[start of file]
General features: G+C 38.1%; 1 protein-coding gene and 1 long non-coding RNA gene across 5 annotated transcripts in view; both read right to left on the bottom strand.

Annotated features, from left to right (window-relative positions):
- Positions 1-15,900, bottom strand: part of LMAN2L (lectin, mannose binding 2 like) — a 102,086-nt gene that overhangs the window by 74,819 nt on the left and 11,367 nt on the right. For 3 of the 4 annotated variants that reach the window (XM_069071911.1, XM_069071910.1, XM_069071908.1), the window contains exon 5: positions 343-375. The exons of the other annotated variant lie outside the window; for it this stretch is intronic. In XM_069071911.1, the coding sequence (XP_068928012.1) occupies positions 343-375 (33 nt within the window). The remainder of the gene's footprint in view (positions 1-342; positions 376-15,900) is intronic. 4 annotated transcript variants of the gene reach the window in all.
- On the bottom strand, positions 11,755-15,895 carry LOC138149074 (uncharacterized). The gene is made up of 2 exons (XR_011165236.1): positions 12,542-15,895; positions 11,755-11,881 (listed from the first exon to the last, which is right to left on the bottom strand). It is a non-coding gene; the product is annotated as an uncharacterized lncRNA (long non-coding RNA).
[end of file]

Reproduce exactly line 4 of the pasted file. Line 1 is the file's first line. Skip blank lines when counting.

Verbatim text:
- On the bottom strand, positions 11,755-15,895 carry LOC138149074 (uncharacterized). The gene is made up of 2 exons (XR_011165236.1): positions 12,542-15,895; positions 11,755-11,881 (listed from the first exon to the last, which is right to left on the bottom strand). It is a non-coding gene; the product is annotated as an uncharacterized lncRNA (long non-coding RNA).